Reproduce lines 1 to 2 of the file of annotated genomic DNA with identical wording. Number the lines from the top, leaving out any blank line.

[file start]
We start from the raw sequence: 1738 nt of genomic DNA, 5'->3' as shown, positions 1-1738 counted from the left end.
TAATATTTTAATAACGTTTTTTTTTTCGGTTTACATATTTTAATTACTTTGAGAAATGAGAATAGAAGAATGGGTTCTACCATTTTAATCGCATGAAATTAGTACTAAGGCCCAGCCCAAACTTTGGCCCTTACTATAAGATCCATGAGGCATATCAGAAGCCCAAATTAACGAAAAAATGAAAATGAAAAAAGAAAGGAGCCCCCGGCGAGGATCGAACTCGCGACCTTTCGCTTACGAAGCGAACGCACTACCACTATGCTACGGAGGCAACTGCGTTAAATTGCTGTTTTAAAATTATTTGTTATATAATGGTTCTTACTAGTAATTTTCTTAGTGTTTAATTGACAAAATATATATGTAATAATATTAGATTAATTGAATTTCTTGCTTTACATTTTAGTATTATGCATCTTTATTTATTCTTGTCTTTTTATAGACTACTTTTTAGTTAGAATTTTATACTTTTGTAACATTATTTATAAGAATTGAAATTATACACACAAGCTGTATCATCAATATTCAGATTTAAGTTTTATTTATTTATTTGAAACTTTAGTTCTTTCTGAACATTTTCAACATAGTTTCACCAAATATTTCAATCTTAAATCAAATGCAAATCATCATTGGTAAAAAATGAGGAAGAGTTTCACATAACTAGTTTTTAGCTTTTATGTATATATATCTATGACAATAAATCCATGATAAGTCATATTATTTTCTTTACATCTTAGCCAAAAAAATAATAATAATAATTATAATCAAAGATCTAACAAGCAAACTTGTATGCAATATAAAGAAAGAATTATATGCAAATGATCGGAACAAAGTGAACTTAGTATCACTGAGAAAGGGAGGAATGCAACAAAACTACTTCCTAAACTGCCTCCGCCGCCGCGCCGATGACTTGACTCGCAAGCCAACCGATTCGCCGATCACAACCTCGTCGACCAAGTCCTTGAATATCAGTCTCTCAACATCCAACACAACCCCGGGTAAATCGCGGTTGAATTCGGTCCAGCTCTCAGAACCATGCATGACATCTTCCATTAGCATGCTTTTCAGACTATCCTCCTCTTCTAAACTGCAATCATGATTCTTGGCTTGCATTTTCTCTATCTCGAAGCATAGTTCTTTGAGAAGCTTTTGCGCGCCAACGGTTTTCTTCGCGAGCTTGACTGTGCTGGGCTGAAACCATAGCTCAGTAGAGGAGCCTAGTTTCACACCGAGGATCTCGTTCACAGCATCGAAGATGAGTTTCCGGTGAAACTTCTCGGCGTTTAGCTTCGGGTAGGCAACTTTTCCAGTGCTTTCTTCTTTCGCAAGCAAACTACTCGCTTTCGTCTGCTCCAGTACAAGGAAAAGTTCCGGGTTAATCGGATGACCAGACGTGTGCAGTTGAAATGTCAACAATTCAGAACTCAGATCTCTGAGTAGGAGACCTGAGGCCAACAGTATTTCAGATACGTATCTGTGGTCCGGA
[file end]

We start from the raw sequence: 1738 nt of genomic DNA, 5'->3' as shown, positions 1-1738 counted from the left end.
TAATATTTTAATAACGTTTTTTTTTTCGGTTTACATATTTTAATTACTTTGAGAAATGAGAATAGAAGAATGGGTTCTACCATTTTAATCGCATGAAATTAGTACTAAGGCCCAGCCCAAACTTTGGCCCTTACTATAAGATCCATGAGGCATATCAGAAGCCCAAATTAACGAAAAAATGAAAATGAAAAAAGAAAGGAGCCCCCGGCGAGGATCGAACTCGCGACCTTTCGCTTACGAAGCGAACGCACTACCACTATGCTACGGAGGCAACTGCGTTAAATTGCTGTTTTAAAATTATTTGTTATATAATGGTTCTTACTAGTAATTTTCTTAGTGTTTAATTGACAAAATATATATGTAATAATATTAGATTAATTGAATTTCTTGCTTTACATTTTAGTATTATGCATCTTTATTTATTCTTGTCTTTTTATAGACTACTTTTTAGTTAGAATTTTATACTTTTGTAACATTATTTATAAGAATTGAAATTATACACACAAGCTGTATCATCAATATTCAGATTTAAGTTTTATTTATTTATTTGAAACTTTAGTTCTTTCTGAACATTTTCAACATAGTTTCACCAAATATTTCAATCTTAAATCAAATGCAAATCATCATTGGTAAAAAATGAGGAAGAGTTTCACATAACTAGTTTTTAGCTTTTATGTATATATATCTATGACAATAAATCCATGATAAGTCATATTATTTTCTTTACATCTTAGCCAAAAAAATAATAATAATAATTATAATCAAAGATCTAACAAGCAAACTTGTATGCAATATAAAGAAAGAATTATATGCAAATGATCGGAACAAAGTGAACTTAGTATCACTGAGAAAGGGAGGAATGCAACAAAACTACTTCCTAAACTGCCTCCGCCGCCGCGCCGATGACTTGACTCGCAAGCCAACCGATTCGCCGATCACAACCTCGTCGACCAAGTCCTTGAATATCAGTCTCTCAACATCCAACACAACCCCGGGTAAATCGCGGTTGAATTCGGTCCAGCTCTCAGAACCATGCATGACATCTTCCATTAGCATGCTTTTCAGACTATCCTCCTCTTCTAAACTGCAATCATGATTCTTGGCTTGCATTTTCTCTATCTCGAAGCATAGTTCTTTGAGAAGCTTTTGCGCGCCAACGGTTTTCTTCGCGAGCTTGACTGTGCTGGGCTGAAACCATAGCTCAGTAGAGGAGCCTAGTTTCACACCGAGGATCTCGTTCACAGCATCGAAGATGAGTTTCCGGTGAAACTTCTCGGCGTTTAGCTTCGGGTAGGCAACTTTTCCAGTGCTTTCTTCTTTCGCAAGCAAACTACTCGCTTTCGTCTGCTCCAGTACAAGGAAAAGTTCCGGGTTAATCGGATGACCAGACGTGTGCAGTTGAAATGTCAACAATTCAGAACTCAGATCTCTGAGTAGGAGACCTGAGGCCAACAGTATTTCAGATACGTATCTGTGGTCCGGA